A while back someone pointed to San Francisco’s rainy day fund for school funding as being responsive and proactive in a way that Alameda Unified School District was not. The assumption, I suppose, was that the rainy day fund that came out of the City and County of San Francisco’s coffers would more than make up for any shortfall in funding that may be handed down from the state. Even after the May revise calculations have been made, San Francisco — according to the Chronicle — is still looking at a $10 million gap in funding, highlights:
…The district expects to be $10 million in the hole despite Gov. Arnold Schwarzenegger’s boost to education funding proposed in his revised budget released May 14 and help from city reserves.
San Francisco schools will still qualify for about $15.5 million out of the city’s rainy day fund – less than the $19 million they were eligible to receive under the governor’s previous budget…
The governor’s proposal would also give districts flexibility to temporarily suspend certain rules, allowing school officials to take money from one pot of money to pay for other services.
For example, the district could take money normally required for building maintenance to use elsewhere.
But those options are not attractive, district officials said.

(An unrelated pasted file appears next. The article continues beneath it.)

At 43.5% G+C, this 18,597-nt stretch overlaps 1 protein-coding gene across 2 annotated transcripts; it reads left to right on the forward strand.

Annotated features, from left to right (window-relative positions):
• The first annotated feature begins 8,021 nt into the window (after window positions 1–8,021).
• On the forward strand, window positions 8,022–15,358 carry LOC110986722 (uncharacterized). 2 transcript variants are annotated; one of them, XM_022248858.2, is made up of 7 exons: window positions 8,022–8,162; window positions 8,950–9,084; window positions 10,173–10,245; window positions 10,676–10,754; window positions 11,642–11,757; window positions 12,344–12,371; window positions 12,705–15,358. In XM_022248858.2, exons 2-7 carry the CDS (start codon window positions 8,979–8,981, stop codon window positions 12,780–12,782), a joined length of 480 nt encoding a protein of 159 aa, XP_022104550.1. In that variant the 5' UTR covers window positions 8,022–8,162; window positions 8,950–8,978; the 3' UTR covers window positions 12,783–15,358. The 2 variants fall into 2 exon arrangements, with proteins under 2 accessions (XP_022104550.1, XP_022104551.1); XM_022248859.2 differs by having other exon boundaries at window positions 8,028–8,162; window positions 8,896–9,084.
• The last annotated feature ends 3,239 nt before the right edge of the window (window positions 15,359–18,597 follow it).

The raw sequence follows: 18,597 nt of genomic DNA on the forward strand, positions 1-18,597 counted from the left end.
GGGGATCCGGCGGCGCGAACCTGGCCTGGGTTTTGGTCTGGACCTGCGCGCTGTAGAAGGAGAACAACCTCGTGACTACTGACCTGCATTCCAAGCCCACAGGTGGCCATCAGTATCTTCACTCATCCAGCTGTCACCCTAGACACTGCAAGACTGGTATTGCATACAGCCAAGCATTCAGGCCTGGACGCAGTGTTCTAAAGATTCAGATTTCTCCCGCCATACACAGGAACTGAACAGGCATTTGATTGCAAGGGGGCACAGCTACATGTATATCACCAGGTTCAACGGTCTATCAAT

“It’s like taking your gas budget and putting it into your food budget,” he said.
In short, you still have to pay for gas…
Despite the the rainy day funding and May revise, San Francisco is still facing a massive budget shortfall and is also proposing its own parcel tax to help pay for teacher’s salaries and technology in the form of Proposition A, their parcel tax would be a 20 year, that’s right, 20 year tax at $198 per parcel (to rise with inflation). However, unlike Alameda it would appear that San Francisco’s parcel tax has a good amount of support from the business community. The biggie, the Chamber of Commerce in San Francisco is supporting the parcel tax. But in Alameda, from what I understand, one of Alameda’s business districts is going to come out strongly against Measure H and last night there was a forum hosted by one of the business districts to explain to the business community the who, what, why and where of Measure H and how it would affect businesses in Alameda. I don’t have a solid confirmation, so not naming any names, but I imagine that if the membership of the business association(s) eventually vote to not support Measure H and actively campaign against it, it won’t stay quiet for long.
Another part of that last article was a listing of other parcel taxes* that are coming up for a vote as well in response to the cuts to education. Because while some would like to characterize the parcel tax as throwing additional money at the schools, in fact, this is to make up for the shortfall in funding for the state, not to provide the icing and fancy dragees on the proverbial cake, but rather to just purchase the eggs to make the cake.